Key To Success

What do you do when you come across a key to success in a book you're reading? You ponder over it. Since I read many books and come across many keys, I thought it would be fun to share the ideas that arise as I contemplate a key to success. Reading is not just about absorbing information, it's also about contemplating, allowing the ideas to blossom within, and nurturing a seed tossed in the rich soil of the inner garden.

Location: Denver, Colorado, United States

I got my Master's degree in psychotherapy more than a decade ago. Since then I've studied the human condition with fascination. Over the years, I've learned a singular lesson: your life does not work when you oppose your soul nature. If you want a magical life, you have to drop your inauthentic transactions with the world. You discover your own power when you spend time alone to figure out what you really love to do.

Wednesday, May 31, 2006

Is The Pace Of Technology Making Us Stupid?

A huge attention span is the hallmark of genius.

The biographies of men like Thomas Edison and Nikola Tesla reveal that they were so fascinated by their experiments that they worked almost all day and all night in a state of fascinated excitement.

Conversely, a short attention span is a sign of stupidity.

Our world will never again see the essays of men like Henry David Thoreau, rich in metaphor, similes, and cascading rivers of prose.

It is moving too fast, and its events are being communicated to our bedazzled brain in sound bites and media blitz.

The internet itself, when it comes to the subject of literacy, is a huge paradox.

On one hand, the pace of technology causes the user to quickly grow weary of slow dial-ups and slow loading web pages, our nervous systems responding to 5 to 10 second pauses with the impatience of drivers stuck behind a red light.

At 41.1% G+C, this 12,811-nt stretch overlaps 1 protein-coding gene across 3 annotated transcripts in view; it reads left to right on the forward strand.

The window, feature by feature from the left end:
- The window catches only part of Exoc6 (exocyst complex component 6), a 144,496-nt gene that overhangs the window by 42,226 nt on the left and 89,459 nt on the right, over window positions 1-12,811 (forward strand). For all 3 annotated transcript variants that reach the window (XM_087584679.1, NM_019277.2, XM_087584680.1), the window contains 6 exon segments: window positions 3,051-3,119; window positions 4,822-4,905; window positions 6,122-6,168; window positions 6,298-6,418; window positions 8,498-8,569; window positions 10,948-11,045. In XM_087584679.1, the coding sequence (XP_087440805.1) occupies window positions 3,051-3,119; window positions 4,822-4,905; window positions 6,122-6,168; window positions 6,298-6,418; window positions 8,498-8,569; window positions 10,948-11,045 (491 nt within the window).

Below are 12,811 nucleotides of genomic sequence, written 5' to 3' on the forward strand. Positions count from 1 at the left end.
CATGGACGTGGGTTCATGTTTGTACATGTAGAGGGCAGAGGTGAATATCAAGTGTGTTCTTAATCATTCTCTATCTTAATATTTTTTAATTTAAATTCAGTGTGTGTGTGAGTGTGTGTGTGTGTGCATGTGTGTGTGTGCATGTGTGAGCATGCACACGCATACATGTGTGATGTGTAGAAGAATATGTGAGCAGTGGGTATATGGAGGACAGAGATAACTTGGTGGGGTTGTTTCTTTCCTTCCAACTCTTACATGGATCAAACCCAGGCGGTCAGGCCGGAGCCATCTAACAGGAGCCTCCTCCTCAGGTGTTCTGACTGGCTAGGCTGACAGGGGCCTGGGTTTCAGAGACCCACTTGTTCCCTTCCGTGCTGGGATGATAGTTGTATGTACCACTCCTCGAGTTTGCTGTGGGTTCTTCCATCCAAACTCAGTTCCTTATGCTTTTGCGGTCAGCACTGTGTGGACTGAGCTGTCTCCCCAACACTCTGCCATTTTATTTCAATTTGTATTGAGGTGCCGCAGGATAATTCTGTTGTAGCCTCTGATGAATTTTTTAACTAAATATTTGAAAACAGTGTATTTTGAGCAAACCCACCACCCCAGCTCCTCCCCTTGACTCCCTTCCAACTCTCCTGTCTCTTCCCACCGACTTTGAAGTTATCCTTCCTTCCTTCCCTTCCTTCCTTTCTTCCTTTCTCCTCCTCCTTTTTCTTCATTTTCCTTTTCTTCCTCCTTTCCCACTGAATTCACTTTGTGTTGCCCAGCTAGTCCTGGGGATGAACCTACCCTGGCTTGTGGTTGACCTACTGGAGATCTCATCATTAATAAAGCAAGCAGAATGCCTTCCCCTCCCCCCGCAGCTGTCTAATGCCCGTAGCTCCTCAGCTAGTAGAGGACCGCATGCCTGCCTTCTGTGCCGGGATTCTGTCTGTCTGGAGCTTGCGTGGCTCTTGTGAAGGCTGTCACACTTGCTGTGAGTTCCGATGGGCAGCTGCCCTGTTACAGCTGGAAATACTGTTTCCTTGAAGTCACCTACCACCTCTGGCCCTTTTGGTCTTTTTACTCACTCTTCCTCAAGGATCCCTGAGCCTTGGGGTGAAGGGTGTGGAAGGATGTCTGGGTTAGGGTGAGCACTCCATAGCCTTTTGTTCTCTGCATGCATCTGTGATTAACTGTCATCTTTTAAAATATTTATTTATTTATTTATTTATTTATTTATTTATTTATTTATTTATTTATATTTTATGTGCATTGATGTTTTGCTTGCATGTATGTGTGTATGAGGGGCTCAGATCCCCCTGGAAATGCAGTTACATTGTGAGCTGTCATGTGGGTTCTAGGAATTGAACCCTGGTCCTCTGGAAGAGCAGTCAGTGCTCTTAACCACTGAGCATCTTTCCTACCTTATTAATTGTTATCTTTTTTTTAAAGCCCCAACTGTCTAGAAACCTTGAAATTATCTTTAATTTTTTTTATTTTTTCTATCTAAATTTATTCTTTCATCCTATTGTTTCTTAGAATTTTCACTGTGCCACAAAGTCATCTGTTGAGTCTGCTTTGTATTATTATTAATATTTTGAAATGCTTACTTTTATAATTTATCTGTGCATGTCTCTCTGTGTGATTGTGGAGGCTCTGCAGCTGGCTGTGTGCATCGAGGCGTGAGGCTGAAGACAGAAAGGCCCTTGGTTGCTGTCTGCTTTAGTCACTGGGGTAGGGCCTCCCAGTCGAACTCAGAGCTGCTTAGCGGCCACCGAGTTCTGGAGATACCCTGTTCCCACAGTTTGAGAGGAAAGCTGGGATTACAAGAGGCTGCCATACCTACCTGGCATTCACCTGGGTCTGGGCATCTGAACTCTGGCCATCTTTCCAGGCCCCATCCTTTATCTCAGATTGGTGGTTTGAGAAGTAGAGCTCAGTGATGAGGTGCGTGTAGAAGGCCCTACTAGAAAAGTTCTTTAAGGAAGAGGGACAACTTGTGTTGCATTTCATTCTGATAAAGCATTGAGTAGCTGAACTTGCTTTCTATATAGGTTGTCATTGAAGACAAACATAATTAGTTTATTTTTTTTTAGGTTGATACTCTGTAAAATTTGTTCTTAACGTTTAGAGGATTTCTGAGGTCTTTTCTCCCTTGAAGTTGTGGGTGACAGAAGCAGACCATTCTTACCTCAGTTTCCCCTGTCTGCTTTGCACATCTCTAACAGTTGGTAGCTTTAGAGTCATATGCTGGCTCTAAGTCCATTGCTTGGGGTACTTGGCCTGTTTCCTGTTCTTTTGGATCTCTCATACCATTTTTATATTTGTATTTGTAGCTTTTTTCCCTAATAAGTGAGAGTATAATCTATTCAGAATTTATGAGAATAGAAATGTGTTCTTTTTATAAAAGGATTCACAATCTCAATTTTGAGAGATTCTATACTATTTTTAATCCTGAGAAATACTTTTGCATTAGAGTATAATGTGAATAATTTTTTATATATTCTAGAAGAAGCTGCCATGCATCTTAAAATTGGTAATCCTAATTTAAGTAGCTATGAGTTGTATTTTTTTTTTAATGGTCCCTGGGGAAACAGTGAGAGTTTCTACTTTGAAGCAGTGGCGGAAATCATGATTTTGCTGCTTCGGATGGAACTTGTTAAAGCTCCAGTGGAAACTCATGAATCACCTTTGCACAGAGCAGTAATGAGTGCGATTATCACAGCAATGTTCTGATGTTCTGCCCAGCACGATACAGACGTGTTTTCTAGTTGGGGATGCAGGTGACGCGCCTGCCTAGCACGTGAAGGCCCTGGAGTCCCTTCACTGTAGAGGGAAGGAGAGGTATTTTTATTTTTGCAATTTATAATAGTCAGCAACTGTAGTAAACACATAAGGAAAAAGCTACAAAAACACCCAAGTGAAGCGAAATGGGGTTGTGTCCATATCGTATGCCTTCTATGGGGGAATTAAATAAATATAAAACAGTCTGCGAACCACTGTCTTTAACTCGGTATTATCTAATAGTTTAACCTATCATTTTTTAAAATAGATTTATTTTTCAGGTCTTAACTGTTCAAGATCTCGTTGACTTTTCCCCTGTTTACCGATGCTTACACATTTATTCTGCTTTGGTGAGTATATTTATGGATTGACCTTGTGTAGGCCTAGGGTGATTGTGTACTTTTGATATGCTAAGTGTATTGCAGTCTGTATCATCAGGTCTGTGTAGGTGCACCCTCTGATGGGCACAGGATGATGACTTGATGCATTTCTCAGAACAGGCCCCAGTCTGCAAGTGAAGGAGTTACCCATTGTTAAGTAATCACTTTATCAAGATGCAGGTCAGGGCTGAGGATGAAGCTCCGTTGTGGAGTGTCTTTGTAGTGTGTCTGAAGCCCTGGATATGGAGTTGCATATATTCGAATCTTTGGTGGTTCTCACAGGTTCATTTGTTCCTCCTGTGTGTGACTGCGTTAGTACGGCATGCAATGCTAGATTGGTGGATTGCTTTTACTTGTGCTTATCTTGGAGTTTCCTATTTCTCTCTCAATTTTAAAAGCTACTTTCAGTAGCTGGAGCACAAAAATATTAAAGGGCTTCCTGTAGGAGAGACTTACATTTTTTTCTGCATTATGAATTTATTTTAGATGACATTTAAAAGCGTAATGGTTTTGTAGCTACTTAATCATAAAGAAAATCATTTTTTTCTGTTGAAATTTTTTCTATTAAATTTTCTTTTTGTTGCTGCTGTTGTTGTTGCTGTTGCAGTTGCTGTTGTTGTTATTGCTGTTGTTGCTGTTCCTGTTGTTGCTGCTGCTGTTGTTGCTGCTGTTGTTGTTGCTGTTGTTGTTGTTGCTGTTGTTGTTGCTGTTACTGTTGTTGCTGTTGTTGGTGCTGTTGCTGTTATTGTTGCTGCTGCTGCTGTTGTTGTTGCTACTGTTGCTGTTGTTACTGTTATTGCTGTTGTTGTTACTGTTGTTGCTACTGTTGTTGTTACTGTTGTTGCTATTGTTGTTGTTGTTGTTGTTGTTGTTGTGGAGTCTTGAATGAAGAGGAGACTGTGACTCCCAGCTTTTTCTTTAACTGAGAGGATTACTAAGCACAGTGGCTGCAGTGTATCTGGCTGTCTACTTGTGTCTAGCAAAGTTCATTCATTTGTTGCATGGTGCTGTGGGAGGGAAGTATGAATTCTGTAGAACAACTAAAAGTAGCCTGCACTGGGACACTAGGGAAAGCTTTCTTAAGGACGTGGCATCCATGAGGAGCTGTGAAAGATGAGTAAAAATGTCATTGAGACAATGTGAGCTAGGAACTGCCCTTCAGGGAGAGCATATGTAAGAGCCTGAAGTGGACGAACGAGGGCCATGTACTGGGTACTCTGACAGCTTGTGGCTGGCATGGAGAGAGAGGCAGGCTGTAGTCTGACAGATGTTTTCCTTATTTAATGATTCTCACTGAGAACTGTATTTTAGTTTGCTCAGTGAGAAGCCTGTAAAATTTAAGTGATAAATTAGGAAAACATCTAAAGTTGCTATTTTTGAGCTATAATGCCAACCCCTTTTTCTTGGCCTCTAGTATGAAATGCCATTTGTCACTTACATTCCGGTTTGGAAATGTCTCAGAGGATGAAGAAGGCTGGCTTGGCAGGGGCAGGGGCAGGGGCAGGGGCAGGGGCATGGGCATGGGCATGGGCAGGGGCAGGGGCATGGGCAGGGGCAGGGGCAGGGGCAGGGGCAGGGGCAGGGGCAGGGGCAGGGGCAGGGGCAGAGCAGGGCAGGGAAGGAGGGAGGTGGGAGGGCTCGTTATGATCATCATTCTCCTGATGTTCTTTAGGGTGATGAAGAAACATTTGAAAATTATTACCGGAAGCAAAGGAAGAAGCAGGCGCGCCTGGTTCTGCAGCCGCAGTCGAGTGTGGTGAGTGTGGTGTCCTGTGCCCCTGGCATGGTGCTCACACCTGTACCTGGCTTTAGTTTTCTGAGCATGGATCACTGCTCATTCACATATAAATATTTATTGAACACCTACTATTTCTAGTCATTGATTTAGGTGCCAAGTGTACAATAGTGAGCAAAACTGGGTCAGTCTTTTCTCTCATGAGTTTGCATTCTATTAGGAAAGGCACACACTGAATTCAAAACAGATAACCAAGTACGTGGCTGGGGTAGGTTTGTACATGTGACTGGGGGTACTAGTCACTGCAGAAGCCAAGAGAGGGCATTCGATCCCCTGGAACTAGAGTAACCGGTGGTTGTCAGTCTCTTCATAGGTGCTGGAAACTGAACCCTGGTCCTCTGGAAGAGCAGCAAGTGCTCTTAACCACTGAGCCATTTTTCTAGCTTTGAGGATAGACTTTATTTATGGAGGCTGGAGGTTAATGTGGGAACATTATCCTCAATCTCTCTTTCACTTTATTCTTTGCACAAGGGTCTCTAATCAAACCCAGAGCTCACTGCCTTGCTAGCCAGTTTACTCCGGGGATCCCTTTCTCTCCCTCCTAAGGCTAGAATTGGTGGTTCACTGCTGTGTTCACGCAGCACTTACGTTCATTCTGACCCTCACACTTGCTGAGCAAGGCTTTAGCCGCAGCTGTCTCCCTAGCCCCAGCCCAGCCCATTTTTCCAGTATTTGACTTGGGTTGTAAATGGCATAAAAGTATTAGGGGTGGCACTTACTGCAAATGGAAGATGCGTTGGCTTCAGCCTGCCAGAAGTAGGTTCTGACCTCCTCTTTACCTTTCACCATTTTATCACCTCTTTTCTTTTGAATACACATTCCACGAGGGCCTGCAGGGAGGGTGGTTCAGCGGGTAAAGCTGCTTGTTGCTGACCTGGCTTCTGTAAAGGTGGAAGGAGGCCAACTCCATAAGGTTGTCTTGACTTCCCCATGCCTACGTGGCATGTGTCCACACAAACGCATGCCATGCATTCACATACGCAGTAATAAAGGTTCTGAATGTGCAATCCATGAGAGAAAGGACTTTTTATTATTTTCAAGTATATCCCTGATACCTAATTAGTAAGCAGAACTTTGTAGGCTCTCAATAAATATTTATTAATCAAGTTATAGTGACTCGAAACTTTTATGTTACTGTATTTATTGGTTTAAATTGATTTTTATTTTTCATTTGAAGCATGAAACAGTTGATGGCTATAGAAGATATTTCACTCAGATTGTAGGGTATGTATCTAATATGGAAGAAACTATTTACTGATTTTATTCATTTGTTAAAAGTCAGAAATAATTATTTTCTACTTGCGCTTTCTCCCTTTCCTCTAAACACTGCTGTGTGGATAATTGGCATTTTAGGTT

On the other hand, the plethora of information, running to billions of web pages, with each search word literally offering a million or more possibilities on a search engine, is staggering.

The word “Henry David Thoreau,” on Yahoo Search Engine for example yields 1,900,000 results.

Unfortunately, those of us who habitually dabble in this new frontier are becoming increasingly less likely to develop solid study skills, which involves developing a large enough attention span to process, comprehend, and implement ideas.

Our hard drives are filled with e-books not read, software files not opened, and digital projects not completed.

Unfortunately, these habits of subject illiteracy are not confined only to this new media of global communication, but spills over to all other aspects of our lives—from channel surfing to grocery shopping, from responding to the question of a friend to designing a new business plan.

Quick is in, and slow is out. Brief is hot, and long is the kiss of death.

The person with the fastest pitch wins the sale.

The faster you move, the more you can get done.

While all this may have its merits, the human brain, the three pounds of spongy mass, which has more circuits than the most sophisticated telephone exchange in the world, is becoming increasingly less efficient.

Our eyes need time to scan and our ears to hear and our brain to sort out the true from the untrue, fact from fiction, and to draw elaborate models of how things are put together and work in harmony.

Sometimes when reading a novel from another century, like Victor Hugo or Honorè de Balzak, for example, where the characters move slowly and ponderously through the plots, feeling deeply the movements of their destiny, in touch with the depths of moral and philosophical complexities, it seems we are evolving to become a different species—a dazzled and bewildered one, where superficiality is the norm, rather than the exception, and where we are almost completely losing touch with what it means to be human.

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Saleem Rana is a psychotherapist in Denver, Colorado. If you're up to the challenge and want to create the kind of freedom and lifestyle you truly deserve - starting now - then get his free book from


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